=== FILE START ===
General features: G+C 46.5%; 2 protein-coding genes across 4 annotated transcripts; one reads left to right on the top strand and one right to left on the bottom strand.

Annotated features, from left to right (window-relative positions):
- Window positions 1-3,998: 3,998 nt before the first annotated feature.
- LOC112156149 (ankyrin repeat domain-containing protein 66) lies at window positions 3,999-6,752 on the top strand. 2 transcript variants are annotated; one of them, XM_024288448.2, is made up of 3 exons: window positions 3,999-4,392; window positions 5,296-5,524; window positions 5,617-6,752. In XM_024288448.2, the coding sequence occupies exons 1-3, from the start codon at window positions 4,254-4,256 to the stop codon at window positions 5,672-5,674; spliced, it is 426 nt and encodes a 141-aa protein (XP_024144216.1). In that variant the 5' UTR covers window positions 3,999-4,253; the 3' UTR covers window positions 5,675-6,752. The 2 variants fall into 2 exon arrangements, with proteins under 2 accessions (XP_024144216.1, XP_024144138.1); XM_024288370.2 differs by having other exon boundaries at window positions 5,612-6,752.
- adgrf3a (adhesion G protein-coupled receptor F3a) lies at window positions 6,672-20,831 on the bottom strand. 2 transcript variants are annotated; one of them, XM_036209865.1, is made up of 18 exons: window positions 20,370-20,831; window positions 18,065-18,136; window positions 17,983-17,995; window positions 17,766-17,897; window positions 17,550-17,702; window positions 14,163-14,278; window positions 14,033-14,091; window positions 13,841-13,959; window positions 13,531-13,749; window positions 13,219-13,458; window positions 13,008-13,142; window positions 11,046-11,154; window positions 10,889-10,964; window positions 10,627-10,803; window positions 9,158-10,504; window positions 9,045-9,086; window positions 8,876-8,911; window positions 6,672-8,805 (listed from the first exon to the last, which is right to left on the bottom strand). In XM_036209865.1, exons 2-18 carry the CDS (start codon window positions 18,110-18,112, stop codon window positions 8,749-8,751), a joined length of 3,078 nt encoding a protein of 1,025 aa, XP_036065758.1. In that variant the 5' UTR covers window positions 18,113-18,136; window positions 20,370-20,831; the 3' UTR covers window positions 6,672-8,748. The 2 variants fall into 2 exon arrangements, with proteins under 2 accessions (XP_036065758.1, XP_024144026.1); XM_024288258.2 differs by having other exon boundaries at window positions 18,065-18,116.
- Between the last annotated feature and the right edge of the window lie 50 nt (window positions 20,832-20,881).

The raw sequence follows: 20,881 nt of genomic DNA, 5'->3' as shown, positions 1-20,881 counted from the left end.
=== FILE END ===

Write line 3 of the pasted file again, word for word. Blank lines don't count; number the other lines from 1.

- Window positions 1-3,998: 3,998 nt before the first annotated feature.